Projections for the development of zero emissions heavy vehicles have proven to be conservative. Truck manufacturers worldwide have accelerated their programs and are delivering electromobility solutions that in many cases are ready for immediate implementation.
Before the roll-out can happen in earnest, there are a range of significant common challenges that will require a coordinated and strategic approach to resolve.
Heavy Vehicle Industry Australia (HVIA) Paul Woodland says the peak industry association is taking a coordinated and collaborative approach.
“Our role is to aid the industry’s transformation to a heavy vehicle fleet progressively dominated by battery electric (BEV) and fuel cell electric (FCEV) zero emission trucks,” Mr Woodland said.
“HVIA has already begun to harness the experience and expertise of members and external stakeholders to identify and resolve issues such as standards, legislative and access requirements, and energy infrastructure.
“Alongside that is a large body of work in skills and training, particularly around workplace and operational safety, maintenance, and technical and emergency support.
“Our quest is to identify what training has been developed and what else is needed, in the short, medium and longer terms.”
It is not just automotive technicians who will need to add new competencies to their skillsets. The advent of battery electric and fuel cell trucks touches just about every segment of the heavy vehicle industry.
For instance, there are implications for body builders, refrigeration specialists and every accessory that draws power. For paint shops and panel beaters there are a whole set of safety issues.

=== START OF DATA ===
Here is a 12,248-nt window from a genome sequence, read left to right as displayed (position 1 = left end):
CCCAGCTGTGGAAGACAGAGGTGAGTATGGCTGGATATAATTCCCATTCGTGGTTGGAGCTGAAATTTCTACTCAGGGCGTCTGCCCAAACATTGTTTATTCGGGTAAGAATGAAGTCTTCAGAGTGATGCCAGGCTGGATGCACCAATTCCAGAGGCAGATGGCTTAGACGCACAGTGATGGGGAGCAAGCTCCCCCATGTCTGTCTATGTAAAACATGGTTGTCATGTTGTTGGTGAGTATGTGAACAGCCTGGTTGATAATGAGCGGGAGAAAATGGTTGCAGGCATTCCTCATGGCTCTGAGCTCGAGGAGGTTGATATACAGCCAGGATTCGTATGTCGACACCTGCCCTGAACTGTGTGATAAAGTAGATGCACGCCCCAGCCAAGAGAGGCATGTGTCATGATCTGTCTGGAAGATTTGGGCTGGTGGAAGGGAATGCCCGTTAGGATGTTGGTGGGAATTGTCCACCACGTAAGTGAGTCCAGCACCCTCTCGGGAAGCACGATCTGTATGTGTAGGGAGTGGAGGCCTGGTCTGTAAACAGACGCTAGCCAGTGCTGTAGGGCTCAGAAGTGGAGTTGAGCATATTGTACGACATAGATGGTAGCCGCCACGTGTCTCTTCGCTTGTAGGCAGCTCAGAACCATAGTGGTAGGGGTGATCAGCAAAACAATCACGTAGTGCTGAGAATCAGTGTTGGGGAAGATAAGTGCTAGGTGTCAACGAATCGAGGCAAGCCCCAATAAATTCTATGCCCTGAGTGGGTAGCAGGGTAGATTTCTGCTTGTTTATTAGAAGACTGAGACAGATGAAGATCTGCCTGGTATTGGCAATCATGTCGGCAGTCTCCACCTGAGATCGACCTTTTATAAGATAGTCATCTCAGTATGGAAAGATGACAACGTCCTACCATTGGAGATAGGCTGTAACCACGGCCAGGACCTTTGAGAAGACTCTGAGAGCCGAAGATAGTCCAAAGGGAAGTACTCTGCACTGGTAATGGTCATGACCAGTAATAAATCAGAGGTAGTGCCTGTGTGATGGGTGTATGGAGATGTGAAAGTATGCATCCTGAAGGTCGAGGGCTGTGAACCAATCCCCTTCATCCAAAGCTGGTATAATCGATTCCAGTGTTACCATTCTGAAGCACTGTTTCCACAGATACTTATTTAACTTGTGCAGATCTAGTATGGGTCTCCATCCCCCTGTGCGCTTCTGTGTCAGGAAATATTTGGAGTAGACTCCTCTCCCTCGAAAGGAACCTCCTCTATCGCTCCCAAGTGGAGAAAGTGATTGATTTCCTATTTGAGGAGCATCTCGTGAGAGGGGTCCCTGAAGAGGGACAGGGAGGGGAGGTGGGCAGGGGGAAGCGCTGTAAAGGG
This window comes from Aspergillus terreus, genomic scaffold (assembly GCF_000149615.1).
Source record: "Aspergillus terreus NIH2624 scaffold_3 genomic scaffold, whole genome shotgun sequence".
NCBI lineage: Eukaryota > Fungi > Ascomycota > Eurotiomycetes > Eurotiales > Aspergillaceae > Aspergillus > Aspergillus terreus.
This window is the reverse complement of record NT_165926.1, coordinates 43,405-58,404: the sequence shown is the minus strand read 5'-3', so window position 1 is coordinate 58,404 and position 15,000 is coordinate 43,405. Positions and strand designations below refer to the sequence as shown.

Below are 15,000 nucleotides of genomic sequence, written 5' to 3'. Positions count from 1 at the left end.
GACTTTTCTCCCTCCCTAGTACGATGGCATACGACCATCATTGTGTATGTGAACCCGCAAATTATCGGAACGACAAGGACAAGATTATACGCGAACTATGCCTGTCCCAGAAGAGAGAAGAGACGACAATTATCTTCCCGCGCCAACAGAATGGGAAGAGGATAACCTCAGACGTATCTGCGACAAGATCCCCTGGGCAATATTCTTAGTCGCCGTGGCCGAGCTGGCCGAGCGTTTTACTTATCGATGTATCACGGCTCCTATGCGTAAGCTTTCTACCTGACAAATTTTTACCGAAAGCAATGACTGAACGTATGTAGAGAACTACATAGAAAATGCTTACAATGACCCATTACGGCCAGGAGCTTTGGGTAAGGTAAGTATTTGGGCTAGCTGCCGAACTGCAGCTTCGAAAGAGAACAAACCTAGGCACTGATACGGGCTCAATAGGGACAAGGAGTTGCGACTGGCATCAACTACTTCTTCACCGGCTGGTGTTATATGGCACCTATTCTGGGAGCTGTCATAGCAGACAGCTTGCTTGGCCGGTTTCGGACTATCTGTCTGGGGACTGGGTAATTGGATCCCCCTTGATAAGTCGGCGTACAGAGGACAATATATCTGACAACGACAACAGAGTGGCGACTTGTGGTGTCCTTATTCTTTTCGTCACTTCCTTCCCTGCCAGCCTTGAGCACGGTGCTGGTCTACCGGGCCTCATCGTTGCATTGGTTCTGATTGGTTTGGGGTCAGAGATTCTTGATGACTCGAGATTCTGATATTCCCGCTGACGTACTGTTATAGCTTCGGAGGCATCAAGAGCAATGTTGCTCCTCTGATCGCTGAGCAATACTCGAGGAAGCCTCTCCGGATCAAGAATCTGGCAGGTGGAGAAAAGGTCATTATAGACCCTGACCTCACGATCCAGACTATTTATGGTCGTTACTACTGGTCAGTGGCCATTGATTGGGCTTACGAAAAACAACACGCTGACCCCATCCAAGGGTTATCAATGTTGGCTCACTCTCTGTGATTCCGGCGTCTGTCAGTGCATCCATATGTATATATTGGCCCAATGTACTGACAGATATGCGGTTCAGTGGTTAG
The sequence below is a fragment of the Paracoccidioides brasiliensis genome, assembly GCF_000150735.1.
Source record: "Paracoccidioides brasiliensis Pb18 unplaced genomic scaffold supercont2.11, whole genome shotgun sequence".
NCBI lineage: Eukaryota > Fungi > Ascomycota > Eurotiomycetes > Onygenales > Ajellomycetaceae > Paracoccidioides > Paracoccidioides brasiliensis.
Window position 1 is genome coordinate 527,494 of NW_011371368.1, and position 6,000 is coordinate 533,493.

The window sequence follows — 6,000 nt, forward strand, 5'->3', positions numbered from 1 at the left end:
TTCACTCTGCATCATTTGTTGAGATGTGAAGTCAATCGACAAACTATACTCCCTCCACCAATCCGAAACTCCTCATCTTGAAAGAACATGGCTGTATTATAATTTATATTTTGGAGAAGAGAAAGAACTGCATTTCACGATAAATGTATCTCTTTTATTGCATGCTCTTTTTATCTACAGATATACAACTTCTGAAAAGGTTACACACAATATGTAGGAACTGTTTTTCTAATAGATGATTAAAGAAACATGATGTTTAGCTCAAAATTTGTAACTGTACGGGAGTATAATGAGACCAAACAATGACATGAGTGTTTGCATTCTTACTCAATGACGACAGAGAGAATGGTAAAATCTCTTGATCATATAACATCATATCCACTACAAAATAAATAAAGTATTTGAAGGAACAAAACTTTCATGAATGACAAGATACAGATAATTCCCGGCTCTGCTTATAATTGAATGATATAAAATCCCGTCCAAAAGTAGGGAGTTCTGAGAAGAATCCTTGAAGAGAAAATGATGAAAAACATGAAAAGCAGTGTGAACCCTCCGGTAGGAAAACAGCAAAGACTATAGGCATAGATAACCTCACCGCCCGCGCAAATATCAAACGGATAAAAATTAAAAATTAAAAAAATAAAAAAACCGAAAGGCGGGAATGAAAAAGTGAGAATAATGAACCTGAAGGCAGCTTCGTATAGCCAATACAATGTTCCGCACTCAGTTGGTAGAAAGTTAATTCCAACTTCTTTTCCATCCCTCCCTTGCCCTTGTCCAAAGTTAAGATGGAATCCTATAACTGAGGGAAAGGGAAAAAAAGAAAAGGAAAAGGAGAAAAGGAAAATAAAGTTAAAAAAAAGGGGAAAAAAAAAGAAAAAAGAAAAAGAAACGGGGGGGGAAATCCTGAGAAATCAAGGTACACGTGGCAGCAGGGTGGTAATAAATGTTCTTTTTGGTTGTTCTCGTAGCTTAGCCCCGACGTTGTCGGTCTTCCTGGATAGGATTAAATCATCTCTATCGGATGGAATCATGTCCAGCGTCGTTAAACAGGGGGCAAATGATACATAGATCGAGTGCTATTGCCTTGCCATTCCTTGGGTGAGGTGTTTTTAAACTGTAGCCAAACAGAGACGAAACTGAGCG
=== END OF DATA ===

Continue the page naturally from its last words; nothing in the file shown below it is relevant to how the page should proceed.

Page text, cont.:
For effective training courses to be rolled out, however, there is a bit of a chicken and egg dilemma.
Before TAFE or any other registered training organisation (RTO) put training products on their scope, two things need to be established:
- Is there industry demand for the training?
- Will the course be funded or is it user-pays?
Then there is the issue of qualified trainers.
For any RTO to have a training package on their scope they must satisfy the Australian Skills Quality Authority (ASQA) that they have suitably qualified trainers and that they have adequate resources to teach each unit in a training package or a skillset.
Where they have skill gaps, TAFE advised that they approach the manufacturers to assist in training their trainers. The catch is – that means those people need to have gained appropriate accreditation with relevant certification first.
PWC’s Skills for Australia is a government appointed skills service organisation. They are currently developing training package products related to the service and repair of battery electric vehicles in conjunction with their industry reference committees (IRC).
Amongst those, “Service and Maintain Battery Electric Vehicles” already existed and has now been updated. New capabilities include “Diagnose, Remove and Replace Heavy Vehicle Rechargeable Energy Storage Systems” and “Diagnose and Repair Complex Faults in Battery Electric Powertrains.”
The training package products go to training review boards in each state and territory before reaching the Australian Industry Skills Committee (AISC).
In turn, AISC recommend national training package products to the Skills Ministers’ Meeting (a subset of National Cabinet) for endorsement – next due to take place in October.
Endorsed products are then listed on the National Register (training.gov.au) for implementation by Registered Training Organisations. This should happen in the first quarter of 2022.
“If HVIA or its members identify gaps we can contact PWC’s Skills for Australia who can then put it to the IRC’s for their consideration,” Mr Woodland explained.
“As demand will increase rapidly, we need to ensure that the industry is ready, so now is the time for these issues to be resolved.
“It is only then that the marketplace will be able to evolve purchasing decisions from whether to consider zero emissions trucks to which zero emission truck.”
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